- Kenya exported to the US goods valued at $661 million (Sh66.1 billion) in 2018, up from $588 million (Sh58.8 billion) in 2017
- This ranks the USA among the top three export destinations in the world for Kenya after Uganda and Pakistan, accounting for 7.9 per cent of total export last year
Kenya has reaped good dividends from the African Growth and Opportunity Act (AGOA) that expires in 2025, hitting highest trade surplus of $331 million with United States of America last year.
Speaking when he opened the two – day American Chamber of Commerce (Amcham) summit in Nairobi yesterday, President Uhuru Kenyatta said the two countries have strong social economic ties that will go beyond America's trade treaty with Africa.
''AGOA has been successful in straightening Kenya's economic market. I thank and ask the private sector to be key to developing this relationship further,'' Uhuru said.
Uhuru said his government has shrived to uphold good business practices and keep the business fair and have a level playing field whether local or international.
“We invite you to partner with us and work together in pushing our social and economic development forward,'' the president added.
Kenya exported to the US goods valued at $661 million (Sh66.1 billion) in 2018, up from $588 million (Sh58.8 billion) in 2017.
This ranks the USA among the top three export destinations in the world for Kenya after Uganda and Pakistan, accounting for 7.9 per cent of total export last year.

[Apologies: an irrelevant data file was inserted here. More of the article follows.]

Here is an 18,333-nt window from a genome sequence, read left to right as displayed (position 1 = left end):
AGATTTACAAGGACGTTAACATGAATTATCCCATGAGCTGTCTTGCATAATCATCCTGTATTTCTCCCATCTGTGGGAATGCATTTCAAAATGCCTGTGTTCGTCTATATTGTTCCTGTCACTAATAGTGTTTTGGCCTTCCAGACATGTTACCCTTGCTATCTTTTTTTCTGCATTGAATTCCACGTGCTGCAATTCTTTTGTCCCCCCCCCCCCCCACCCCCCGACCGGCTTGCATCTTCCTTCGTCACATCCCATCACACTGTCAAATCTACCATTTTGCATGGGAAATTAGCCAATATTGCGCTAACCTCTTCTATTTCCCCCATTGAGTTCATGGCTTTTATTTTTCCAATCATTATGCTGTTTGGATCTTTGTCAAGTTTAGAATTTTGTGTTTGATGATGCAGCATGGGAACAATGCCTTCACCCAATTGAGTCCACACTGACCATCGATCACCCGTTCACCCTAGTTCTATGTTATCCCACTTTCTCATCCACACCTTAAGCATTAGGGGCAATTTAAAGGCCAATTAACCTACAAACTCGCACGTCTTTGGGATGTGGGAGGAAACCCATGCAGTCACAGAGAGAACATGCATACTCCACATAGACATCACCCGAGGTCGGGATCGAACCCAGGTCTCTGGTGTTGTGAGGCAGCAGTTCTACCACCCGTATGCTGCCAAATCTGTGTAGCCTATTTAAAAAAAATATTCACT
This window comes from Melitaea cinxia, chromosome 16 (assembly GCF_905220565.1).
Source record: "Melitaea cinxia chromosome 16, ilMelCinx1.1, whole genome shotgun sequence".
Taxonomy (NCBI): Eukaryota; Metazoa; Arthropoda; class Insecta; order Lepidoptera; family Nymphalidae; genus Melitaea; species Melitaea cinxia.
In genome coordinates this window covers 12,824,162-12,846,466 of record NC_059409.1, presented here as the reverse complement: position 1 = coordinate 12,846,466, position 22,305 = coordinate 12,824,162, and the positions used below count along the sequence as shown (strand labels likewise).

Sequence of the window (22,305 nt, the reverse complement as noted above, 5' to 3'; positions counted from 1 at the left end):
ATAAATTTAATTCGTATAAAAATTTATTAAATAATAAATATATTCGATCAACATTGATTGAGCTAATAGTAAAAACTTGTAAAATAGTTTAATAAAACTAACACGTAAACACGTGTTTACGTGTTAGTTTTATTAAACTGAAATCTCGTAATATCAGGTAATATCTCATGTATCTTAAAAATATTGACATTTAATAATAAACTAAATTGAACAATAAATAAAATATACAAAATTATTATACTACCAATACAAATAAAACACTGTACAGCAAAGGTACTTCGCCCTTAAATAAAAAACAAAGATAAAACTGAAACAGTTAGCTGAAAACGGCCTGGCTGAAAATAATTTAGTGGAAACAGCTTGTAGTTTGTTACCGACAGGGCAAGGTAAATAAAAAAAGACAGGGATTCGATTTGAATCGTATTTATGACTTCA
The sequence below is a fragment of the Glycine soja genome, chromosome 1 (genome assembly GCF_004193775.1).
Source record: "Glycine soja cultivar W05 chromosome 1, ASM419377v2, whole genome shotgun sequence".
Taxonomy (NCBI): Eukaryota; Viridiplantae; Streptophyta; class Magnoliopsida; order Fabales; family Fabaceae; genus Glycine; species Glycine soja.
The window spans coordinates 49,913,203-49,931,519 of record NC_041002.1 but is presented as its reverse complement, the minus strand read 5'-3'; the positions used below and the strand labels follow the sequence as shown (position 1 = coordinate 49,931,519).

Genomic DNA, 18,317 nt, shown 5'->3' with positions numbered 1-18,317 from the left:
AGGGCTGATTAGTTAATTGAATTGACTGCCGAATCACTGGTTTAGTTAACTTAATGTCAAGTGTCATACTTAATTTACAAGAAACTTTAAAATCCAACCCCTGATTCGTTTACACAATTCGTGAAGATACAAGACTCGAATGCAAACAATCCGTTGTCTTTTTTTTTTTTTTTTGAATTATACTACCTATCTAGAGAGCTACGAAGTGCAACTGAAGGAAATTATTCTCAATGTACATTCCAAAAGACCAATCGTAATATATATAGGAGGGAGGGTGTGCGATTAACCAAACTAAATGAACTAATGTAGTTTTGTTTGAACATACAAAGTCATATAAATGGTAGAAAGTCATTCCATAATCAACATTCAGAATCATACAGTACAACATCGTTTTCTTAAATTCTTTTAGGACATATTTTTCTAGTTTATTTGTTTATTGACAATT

U.S Imports into Kenya on other hand shrunk to $315 million (Sh31.5 billion) compared to $429M (Sh42.9 billion) the previous year.
Speaking during the event, AmCham board president Phillipine Mtikitiki said the business lobby supports open, comprehensive and reciprocal trade agreements contributes to not only a more enabling business environment but also give more opportunity to benefit from export trade.
US ambassador to Kenya Kyle McCarte said his country will continue to champion for mutual business ties with Africa as opposed to do donor aids even post Agoa.
''The legislation, which removed all tariffs on 6,400 products available for export to the US, helped to move the US-Africa relationship from aid to trade, from donor-recipient to one of mutual benefit and gain,'' McCarte said.
He revealed that businesses from America have extended an export promotion credit worth $400 million (Sh40 billion) to eight counties in the country to support local businesses.
Over 200 companies are participating in the Summit where they are expected to meet and explore information, ideas and opportunities, driven by the spirit of partnership for mutual benefit.
The summit which is in its second edition is focusing on infrastructure, manufacturing, agribusiness, digital economy, health and energy